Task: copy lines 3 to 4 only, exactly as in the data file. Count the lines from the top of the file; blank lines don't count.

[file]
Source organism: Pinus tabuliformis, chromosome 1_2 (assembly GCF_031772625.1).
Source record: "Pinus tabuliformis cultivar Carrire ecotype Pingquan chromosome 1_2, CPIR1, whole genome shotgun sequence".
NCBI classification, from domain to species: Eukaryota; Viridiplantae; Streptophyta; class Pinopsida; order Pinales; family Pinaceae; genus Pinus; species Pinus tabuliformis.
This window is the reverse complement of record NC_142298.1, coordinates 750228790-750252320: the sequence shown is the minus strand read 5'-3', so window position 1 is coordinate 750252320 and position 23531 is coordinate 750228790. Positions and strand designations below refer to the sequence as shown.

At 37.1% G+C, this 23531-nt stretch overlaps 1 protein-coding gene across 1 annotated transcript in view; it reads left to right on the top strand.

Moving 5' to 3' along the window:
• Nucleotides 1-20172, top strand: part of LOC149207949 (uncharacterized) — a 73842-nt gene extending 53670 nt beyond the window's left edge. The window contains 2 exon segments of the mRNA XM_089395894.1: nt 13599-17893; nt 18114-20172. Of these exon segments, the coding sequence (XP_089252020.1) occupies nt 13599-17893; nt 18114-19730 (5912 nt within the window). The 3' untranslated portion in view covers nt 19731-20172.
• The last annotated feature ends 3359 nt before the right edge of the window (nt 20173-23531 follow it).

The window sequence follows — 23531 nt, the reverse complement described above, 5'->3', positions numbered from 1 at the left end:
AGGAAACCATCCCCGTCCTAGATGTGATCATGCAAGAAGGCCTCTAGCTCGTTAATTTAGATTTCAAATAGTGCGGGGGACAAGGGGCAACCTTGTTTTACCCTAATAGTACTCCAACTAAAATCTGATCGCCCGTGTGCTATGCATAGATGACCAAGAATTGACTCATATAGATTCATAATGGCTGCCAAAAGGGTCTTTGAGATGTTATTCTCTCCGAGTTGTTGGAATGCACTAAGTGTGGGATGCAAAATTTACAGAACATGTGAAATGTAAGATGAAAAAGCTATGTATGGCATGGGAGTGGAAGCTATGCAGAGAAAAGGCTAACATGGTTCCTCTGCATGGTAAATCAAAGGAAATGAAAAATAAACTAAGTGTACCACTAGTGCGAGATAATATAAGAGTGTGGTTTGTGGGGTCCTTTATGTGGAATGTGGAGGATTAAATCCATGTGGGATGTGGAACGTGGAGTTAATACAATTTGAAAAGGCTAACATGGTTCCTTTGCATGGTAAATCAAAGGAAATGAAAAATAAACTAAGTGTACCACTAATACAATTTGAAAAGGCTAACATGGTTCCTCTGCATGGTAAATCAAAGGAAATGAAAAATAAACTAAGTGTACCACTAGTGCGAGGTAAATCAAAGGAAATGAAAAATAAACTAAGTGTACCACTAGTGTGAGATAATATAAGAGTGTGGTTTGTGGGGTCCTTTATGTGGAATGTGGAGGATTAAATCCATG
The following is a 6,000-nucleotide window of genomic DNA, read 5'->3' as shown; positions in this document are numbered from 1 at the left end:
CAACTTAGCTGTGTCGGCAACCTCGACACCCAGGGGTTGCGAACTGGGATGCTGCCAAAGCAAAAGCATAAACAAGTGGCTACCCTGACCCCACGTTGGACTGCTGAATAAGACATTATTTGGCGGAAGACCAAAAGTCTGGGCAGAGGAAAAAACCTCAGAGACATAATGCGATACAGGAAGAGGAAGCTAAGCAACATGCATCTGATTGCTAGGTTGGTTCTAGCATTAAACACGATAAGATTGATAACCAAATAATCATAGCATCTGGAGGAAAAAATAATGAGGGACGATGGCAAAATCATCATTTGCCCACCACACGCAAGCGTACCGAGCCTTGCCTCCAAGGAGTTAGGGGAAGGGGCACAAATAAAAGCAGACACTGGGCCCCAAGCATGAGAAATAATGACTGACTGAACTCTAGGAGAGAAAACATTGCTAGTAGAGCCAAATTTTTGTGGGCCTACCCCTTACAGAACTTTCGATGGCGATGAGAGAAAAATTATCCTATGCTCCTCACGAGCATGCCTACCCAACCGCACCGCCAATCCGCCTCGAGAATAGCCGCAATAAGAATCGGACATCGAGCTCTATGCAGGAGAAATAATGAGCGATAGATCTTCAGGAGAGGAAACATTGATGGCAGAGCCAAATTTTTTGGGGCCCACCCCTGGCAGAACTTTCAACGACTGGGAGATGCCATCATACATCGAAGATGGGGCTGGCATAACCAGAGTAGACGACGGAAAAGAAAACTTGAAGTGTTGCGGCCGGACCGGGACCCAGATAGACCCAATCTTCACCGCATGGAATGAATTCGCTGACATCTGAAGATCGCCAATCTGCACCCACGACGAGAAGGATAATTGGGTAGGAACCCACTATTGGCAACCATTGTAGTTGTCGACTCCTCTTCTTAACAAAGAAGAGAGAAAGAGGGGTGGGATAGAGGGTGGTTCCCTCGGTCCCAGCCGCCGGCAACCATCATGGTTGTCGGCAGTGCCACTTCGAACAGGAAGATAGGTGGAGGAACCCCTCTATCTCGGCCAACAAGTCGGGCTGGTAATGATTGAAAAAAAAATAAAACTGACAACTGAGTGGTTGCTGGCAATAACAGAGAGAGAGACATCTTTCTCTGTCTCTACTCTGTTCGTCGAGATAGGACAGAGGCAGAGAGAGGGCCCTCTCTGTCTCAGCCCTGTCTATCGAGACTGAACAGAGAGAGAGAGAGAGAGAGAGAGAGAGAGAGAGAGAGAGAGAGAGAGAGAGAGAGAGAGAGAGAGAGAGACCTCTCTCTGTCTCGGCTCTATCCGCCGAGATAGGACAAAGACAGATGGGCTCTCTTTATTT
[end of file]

NCBI classification, from domain to species: Eukaryota; Viridiplantae; Streptophyta; class Pinopsida; order Pinales; family Pinaceae; genus Pinus; species Pinus tabuliformis.
This window is the reverse complement of record NC_142298.1, coordinates 750228790-750252320: the sequence shown is the minus strand read 5'-3', so window position 1 is coordinate 750252320 and position 23531 is coordinate 750228790. Positions and strand designations below refer to the sequence as shown.